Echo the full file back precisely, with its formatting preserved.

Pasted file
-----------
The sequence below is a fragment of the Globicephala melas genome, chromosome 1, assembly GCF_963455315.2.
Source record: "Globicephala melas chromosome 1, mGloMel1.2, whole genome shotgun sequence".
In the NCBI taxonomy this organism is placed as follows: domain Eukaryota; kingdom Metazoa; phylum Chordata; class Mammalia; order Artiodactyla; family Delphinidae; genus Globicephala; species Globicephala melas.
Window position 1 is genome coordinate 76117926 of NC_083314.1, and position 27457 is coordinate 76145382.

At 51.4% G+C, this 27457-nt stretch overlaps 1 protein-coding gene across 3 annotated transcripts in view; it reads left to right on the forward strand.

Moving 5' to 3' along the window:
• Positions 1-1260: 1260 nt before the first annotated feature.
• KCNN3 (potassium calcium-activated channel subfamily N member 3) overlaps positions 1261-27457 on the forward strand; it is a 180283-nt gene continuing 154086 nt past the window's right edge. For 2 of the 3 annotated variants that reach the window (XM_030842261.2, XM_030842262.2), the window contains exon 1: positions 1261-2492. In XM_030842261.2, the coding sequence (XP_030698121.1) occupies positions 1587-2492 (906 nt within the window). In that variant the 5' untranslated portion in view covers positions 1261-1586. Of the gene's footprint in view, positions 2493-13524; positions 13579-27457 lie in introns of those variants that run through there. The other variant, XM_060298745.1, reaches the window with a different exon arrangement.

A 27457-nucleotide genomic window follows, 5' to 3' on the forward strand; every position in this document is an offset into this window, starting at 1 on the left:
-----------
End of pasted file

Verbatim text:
The sequence below is a fragment of the Globicephala melas genome, chromosome 1, assembly GCF_963455315.2.
Source record: "Globicephala melas chromosome 1, mGloMel1.2, whole genome shotgun sequence".
In the NCBI taxonomy this organism is placed as follows: domain Eukaryota; kingdom Metazoa; phylum Chordata; class Mammalia; order Artiodactyla; family Delphinidae; genus Globicephala; species Globicephala melas.
Window position 1 is genome coordinate 76117926 of NC_083314.1, and position 27457 is coordinate 76145382.

At 51.4% G+C, this 27457-nt stretch overlaps 1 protein-coding gene across 3 annotated transcripts in view; it reads left to right on the forward strand.

Moving 5' to 3' along the window:
• Positions 1-1260: 1260 nt before the first annotated feature.
• KCNN3 (potassium calcium-activated channel subfamily N member 3) overlaps positions 1261-27457 on the forward strand; it is a 180283-nt gene continuing 154086 nt past the window's right edge. For 2 of the 3 annotated variants that reach the window (XM_030842261.2, XM_030842262.2), the window contains exon 1: positions 1261-2492. In XM_030842261.2, the coding sequence (XP_030698121.1) occupies positions 1587-2492 (906 nt within the window). In that variant the 5' untranslated portion in view covers positions 1261-1586. Of the gene's footprint in view, positions 2493-13524; positions 13579-27457 lie in introns of those variants that run through there. The other variant, XM_060298745.1, reaches the window with a different exon arrangement.

A 27457-nucleotide genomic window follows, 5' to 3' on the forward strand; every position in this document is an offset into this window, starting at 1 on the left: